Hong Kong has inevitably fallen into contraction in Q1 but confident in economic outlook: HK financial secretary
Global Times

Hong Kong File photo

Hong Kong. (File photo: GT)

Hong Kong's economy is on course to contract in the first quarter of 2022, breaking a four-quarter run of recovery, but confidence in the economy remains, said Paul Chan Mo-po, Hong Kong Special Administrative Region (HKSAR) Financial Secretary, on Sunday.

"I have absolute and unshakeable confidence in Hong Kong's economic outlook. Hong Kong's development over the past few decades has taught us that even in the face of storms and difficulties, we do not need to be discouraged by short-term obstacles," Chan wrote on the Financial Secretary's website.

China is developing steadily and the "one country, two systems" principle has been fully implemented. The central government has firmly supported HKSAR's stability, prosperity and development, said Chan.

"In this context, Hong Kong has strived to develop itself into an international financial, trade and shipping center, and made its contribution to China. Today, these conditions and needs have become even stronger and are the most solid foundation for Hong Kong's future development," Chan noted.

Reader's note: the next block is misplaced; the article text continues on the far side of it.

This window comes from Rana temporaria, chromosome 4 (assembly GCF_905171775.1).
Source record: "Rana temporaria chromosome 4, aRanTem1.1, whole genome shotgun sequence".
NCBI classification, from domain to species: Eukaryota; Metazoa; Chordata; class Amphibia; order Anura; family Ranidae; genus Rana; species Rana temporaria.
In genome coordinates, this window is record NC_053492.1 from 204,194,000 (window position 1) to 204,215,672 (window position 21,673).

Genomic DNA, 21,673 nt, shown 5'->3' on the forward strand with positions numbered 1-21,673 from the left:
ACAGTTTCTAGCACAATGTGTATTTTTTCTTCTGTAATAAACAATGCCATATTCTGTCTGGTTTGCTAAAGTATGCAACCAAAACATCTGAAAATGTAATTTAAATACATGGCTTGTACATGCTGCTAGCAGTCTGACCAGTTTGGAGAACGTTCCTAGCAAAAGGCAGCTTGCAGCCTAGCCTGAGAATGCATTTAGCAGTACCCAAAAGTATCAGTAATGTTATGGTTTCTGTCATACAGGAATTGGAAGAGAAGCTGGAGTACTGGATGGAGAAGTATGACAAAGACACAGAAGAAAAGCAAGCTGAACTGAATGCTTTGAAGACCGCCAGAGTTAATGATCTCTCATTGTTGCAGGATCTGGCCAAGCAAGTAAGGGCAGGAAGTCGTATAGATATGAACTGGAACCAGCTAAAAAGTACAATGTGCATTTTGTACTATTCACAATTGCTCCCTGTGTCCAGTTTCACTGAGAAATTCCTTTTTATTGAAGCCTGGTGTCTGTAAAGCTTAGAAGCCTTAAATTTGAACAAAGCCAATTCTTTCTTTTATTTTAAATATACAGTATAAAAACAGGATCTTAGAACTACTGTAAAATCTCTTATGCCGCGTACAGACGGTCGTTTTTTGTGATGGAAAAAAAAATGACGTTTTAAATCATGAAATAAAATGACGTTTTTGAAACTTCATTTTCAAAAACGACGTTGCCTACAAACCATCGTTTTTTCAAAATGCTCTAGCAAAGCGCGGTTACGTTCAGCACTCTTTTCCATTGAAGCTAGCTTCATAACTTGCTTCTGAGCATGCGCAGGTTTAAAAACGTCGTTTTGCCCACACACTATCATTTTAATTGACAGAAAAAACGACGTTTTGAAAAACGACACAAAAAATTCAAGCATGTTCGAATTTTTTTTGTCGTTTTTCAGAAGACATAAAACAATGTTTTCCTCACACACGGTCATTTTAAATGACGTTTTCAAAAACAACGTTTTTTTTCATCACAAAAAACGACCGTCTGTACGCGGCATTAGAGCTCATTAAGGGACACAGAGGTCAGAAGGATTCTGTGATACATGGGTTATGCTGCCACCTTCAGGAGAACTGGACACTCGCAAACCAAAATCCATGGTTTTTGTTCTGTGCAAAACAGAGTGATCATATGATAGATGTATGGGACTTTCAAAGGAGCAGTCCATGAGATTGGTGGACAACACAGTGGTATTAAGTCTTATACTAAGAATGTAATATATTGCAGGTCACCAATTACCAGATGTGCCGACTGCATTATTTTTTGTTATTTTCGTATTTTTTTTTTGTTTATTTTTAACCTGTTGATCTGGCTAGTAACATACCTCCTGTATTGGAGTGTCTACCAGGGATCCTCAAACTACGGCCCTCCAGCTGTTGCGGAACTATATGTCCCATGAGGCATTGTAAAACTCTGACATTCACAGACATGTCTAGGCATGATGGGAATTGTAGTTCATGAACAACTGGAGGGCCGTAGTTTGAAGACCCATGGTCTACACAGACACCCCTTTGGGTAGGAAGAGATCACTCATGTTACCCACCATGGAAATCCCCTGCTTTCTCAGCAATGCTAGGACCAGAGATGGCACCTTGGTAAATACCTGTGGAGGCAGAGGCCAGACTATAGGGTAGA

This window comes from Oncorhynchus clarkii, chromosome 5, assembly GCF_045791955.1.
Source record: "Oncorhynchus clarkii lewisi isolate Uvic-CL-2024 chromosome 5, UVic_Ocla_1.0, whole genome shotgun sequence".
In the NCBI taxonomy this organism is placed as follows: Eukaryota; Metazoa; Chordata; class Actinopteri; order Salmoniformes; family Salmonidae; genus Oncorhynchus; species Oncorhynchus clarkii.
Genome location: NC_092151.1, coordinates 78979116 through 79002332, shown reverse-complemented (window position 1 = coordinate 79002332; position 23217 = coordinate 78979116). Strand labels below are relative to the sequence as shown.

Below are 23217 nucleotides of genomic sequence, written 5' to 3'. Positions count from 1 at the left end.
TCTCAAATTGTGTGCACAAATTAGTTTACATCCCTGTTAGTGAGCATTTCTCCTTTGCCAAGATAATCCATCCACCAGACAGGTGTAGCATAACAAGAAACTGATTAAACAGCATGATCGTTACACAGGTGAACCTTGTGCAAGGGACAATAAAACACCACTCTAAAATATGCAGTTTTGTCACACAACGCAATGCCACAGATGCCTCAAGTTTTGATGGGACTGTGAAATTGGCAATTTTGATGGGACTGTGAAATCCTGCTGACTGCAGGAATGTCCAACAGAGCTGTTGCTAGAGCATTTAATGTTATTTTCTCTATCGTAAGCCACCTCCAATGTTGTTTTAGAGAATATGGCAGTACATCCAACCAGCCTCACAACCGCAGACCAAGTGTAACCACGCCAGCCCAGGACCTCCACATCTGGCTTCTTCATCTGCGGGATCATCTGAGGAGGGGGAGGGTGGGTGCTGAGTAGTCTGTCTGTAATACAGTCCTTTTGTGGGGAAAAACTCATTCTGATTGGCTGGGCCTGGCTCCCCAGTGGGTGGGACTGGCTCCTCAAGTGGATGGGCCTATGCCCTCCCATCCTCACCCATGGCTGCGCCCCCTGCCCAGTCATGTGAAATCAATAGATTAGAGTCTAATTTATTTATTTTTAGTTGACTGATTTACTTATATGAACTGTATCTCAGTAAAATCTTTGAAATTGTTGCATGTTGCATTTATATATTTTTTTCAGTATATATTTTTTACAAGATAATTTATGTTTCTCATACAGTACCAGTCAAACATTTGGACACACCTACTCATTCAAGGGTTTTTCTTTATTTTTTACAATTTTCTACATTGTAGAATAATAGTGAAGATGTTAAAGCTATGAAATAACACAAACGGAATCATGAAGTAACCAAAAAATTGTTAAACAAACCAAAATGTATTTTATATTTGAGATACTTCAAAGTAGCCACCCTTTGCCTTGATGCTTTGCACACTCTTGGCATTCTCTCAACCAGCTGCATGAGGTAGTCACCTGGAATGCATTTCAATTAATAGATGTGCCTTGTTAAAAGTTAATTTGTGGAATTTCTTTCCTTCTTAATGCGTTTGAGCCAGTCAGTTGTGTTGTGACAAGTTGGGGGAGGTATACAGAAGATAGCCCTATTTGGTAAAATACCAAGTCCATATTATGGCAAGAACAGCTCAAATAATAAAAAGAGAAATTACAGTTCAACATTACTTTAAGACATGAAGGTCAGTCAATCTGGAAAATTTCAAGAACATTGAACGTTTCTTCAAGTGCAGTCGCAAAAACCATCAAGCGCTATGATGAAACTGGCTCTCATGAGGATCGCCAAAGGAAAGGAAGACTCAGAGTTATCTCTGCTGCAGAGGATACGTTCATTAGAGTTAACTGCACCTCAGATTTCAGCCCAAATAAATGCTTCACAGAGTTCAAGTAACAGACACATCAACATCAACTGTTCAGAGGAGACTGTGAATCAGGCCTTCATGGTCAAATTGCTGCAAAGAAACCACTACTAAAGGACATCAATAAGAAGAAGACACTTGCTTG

However, Chan also warned of the pandemic, international geopolitical tensions, rising inflation and China-US relations that have placed enormous social and economic pressure on Hong Kong.

Data from different sectors of Hong Kong's economy reflect how stressful the current situation is.

Retail sales are set to fall again in February, ending a 12-month streak of gains. The Hang Seng index has also fluctuated wildly over the past period, once falling 10 percent within two days.

The pandemic has taken a heavy toll on Hong Kong's economy, with the latest unemployment rate jumping 0.6 percentage points to 4.5 percent and is expected to rise further.

As the fifth wave of COVID-19 hit, the number of newly confirmed cases in a single day exceeded 70,000 in Hong Kong. The death toll currently has reached nearly 7,000.

"Even if the epidemic disrupts the pace of short-term development, it will eventually pass. In the face of the current severe epidemic situation in Hong Kong, we should carefully plan and deploy our work," said Chan.

As an international city, the gradual and orderly restoration of contact with the outside world while implementing the goals of "putting people's health and life first," "reaching dynamic zero-COVID" and resuming border trade with the Chinese mainland are also real problems that need to be actively addressed, according to Chan.

"We will surely prevail over the epidemic and promote full economic recovery," said Chan, describing the first quarter as "tumultuous."

The secretary said in February that the outbreak can be put under control in two to three months.